Southern Rust Confirmed In Southwest Missouri

   Jill Scheidt, an agronomy specialist with University of Missouri Extension, confirmed the presence of southern rust in southwest Missouri fields in Barton County.
   According to Scheidt, southern rust overwinters in warmer climates and spores are blown north on wind currents every year. High temperatures are ranging from 80-90 degrees Fahrenheit and high humidity favor development.
   “Usually southern rust appears too late in the season to cause a significant amount of yield loss in Missouri. However, prolonged wet weather this year has delayed planting, and many late-planted fields could be at risk,” said Scheidt.
   Southern rust is easily confused with other foliage diseases such as common rust and Physoderma brown spot.
   “It is important to differentiate between common and southern rust as common rust is usually present every year, but does not cause economic damage. Identify southern rust by the orange-colored pustules, densely clustered on only the upper leaf surface,” said Scheidt.
   Common rust has brick red colored pustules, sparsely scattered on the upper and lower leaf surface. Pustules can develop on the stalk and husk with both diseases as well.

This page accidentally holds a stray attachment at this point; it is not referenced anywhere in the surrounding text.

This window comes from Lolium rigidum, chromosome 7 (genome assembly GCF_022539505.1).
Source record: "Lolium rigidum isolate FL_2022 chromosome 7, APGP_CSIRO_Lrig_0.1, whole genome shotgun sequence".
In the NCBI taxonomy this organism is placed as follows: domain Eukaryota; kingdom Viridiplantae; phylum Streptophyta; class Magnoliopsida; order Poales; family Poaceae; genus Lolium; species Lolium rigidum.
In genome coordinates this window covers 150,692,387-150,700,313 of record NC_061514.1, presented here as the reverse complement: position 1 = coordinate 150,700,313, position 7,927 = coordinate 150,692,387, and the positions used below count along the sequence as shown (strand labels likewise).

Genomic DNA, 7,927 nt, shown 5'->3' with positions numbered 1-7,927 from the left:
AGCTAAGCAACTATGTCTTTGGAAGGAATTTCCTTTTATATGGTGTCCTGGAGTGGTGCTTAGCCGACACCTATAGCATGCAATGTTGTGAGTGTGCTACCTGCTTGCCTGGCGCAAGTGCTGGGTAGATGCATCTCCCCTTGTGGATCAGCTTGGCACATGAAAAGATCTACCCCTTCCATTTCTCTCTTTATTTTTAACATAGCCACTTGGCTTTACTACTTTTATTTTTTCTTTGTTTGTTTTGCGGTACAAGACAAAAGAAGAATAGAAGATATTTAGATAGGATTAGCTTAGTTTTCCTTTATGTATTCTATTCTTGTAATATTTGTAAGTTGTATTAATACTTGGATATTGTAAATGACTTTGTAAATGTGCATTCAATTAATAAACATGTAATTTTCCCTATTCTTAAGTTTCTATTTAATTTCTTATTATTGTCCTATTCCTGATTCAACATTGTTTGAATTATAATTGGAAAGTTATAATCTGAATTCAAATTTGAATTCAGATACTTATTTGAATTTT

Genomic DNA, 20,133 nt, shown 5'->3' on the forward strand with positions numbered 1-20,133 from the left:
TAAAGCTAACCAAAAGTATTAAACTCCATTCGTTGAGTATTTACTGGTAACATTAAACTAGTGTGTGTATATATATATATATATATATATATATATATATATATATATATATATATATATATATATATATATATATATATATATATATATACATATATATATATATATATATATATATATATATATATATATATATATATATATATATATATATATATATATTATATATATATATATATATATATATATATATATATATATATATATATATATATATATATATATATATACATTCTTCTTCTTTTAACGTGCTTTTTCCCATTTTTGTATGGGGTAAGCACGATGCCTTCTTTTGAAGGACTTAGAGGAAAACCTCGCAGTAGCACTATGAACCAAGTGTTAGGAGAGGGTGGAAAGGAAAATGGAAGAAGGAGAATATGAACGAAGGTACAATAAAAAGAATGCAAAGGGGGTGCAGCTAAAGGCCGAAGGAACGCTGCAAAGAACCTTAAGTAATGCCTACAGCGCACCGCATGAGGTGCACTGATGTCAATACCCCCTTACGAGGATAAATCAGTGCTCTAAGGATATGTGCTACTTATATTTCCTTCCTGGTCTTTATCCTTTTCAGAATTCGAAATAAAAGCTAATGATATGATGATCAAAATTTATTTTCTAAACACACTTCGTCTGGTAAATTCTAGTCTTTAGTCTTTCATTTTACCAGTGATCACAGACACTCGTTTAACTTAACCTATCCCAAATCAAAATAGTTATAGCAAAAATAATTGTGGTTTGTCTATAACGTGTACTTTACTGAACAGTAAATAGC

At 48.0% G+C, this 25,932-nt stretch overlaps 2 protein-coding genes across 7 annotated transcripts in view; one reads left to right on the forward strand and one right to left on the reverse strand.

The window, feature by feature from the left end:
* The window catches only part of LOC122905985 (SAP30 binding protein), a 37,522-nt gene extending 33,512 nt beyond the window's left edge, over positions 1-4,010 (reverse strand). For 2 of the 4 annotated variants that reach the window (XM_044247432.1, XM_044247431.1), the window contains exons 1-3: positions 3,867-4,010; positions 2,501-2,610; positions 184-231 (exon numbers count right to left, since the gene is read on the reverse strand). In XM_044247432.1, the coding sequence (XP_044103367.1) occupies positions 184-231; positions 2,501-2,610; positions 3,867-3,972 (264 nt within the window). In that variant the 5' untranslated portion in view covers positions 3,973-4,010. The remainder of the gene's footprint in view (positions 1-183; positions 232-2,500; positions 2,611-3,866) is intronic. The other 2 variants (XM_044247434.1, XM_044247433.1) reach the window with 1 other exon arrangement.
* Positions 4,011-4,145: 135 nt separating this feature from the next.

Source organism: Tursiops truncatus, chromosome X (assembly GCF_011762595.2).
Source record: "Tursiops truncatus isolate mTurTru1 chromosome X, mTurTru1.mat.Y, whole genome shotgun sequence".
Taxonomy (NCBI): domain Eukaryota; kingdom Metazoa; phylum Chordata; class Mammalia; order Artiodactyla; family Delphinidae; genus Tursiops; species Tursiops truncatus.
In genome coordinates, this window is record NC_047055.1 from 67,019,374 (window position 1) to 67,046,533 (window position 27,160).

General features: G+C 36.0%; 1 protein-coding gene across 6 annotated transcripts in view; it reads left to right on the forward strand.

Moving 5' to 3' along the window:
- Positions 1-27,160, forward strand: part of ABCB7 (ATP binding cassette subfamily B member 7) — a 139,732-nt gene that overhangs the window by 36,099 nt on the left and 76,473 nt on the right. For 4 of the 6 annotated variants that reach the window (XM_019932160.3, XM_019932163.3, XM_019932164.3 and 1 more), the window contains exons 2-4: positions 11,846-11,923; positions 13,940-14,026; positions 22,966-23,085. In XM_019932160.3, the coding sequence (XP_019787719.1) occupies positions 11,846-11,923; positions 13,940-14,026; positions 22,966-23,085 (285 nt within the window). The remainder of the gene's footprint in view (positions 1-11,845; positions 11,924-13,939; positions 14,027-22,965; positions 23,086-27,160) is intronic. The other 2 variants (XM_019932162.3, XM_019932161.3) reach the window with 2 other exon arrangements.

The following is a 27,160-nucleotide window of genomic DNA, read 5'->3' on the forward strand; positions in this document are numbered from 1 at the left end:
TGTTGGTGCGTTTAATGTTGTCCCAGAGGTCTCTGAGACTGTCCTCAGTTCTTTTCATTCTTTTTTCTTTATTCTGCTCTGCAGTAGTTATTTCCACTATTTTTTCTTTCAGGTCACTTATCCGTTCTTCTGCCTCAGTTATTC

Physoderma brown spot is dispersed by wind and occurs when water sits in the whorl for an extended period. Corn is most susceptible to Physoderma brown spot between growth stages V5-V9. Infected leaves have numerous, small lesions that are yellowish to brown and usually occur in broad bands across the leaf. Dark purple to black oval spots occur in the midrib of the leaf and can also occur in the leaf sheath and husks.
   Southern rust affects water use efficiency and uses plant nutrients necessary for grain fill.
   According to Purdue Extension, southern rust reduces yield 25 bushels per acre on susceptible hybrids without fungicide treatment.     Applying fungicides between the silk (R1) and milk (R3) stages when southern rust has been detected are most beneficial.
   Additional applications are likely needed if disease appears before the blister stage. As long as weather conditions are optimal, pustules can produce spores that spread the disease in as little as 7-9 days. Applying a fungicide to field corn within two weeks of black layer is unlikely economical.
   The Integrated Pest Information Platform for Extension and Education (iPiPE) helps track the movement of southern rust throughout the season. Follow the movement at . ∆
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